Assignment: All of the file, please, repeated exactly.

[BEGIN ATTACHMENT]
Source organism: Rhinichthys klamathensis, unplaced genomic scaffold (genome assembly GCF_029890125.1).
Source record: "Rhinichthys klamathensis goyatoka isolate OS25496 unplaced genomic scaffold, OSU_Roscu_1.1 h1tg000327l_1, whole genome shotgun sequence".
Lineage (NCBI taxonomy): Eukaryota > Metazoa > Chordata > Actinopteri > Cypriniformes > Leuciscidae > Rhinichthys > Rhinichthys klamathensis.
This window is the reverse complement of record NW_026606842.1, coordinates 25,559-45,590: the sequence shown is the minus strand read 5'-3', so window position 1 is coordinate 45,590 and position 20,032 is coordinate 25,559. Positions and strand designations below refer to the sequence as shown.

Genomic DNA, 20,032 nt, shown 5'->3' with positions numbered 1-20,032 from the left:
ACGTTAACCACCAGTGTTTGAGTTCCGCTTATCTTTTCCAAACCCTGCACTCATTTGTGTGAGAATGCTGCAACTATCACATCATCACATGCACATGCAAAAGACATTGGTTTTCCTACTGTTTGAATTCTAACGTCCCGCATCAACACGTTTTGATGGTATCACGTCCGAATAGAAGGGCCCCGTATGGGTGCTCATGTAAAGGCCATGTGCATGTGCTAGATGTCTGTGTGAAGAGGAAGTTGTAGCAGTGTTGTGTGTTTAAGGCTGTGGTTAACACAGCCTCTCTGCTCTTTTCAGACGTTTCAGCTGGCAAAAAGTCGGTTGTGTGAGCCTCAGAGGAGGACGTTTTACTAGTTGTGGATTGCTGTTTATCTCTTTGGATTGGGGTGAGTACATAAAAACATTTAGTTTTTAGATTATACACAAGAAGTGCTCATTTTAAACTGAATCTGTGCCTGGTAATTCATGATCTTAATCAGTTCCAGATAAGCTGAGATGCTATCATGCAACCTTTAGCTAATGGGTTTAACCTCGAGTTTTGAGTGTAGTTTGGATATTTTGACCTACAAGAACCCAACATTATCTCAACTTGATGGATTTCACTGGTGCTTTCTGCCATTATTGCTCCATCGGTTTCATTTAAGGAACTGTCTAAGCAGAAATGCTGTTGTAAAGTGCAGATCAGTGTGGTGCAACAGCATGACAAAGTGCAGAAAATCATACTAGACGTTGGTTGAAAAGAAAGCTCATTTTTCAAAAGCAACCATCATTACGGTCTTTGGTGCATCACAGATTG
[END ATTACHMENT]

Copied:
Source organism: Rhinichthys klamathensis, unplaced genomic scaffold (genome assembly GCF_029890125.1).
Source record: "Rhinichthys klamathensis goyatoka isolate OS25496 unplaced genomic scaffold, OSU_Roscu_1.1 h1tg000327l_1, whole genome shotgun sequence".
Lineage (NCBI taxonomy): Eukaryota > Metazoa > Chordata > Actinopteri > Cypriniformes > Leuciscidae > Rhinichthys > Rhinichthys klamathensis.
This window is the reverse complement of record NW_026606842.1, coordinates 25,559-45,590: the sequence shown is the minus strand read 5'-3', so window position 1 is coordinate 45,590 and position 20,032 is coordinate 25,559. Positions and strand designations below refer to the sequence as shown.

Genomic DNA, 20,032 nt, shown 5'->3' with positions numbered 1-20,032 from the left:
ACGTTAACCACCAGTGTTTGAGTTCCGCTTATCTTTTCCAAACCCTGCACTCATTTGTGTGAGAATGCTGCAACTATCACATCATCACATGCACATGCAAAAGACATTGGTTTTCCTACTGTTTGAATTCTAACGTCCCGCATCAACACGTTTTGATGGTATCACGTCCGAATAGAAGGGCCCCGTATGGGTGCTCATGTAAAGGCCATGTGCATGTGCTAGATGTCTGTGTGAAGAGGAAGTTGTAGCAGTGTTGTGTGTTTAAGGCTGTGGTTAACACAGCCTCTCTGCTCTTTTCAGACGTTTCAGCTGGCAAAAAGTCGGTTGTGTGAGCCTCAGAGGAGGACGTTTTACTAGTTGTGGATTGCTGTTTATCTCTTTGGATTGGGGTGAGTACATAAAAACATTTAGTTTTTAGATTATACACAAGAAGTGCTCATTTTAAACTGAATCTGTGCCTGGTAATTCATGATCTTAATCAGTTCCAGATAAGCTGAGATGCTATCATGCAACCTTTAGCTAATGGGTTTAACCTCGAGTTTTGAGTGTAGTTTGGATATTTTGACCTACAAGAACCCAACATTATCTCAACTTGATGGATTTCACTGGTGCTTTCTGCCATTATTGCTCCATCGGTTTCATTTAAGGAACTGTCTAAGCAGAAATGCTGTTGTAAAGTGCAGATCAGTGTGGTGCAACAGCATGACAAAGTGCAGAAAATCATACTAGACGTTGGTTGAAAAGAAAGCTCATTTTTCAAAAGCAACCATCATTACGGTCTTTGGTGCATCACAGATTG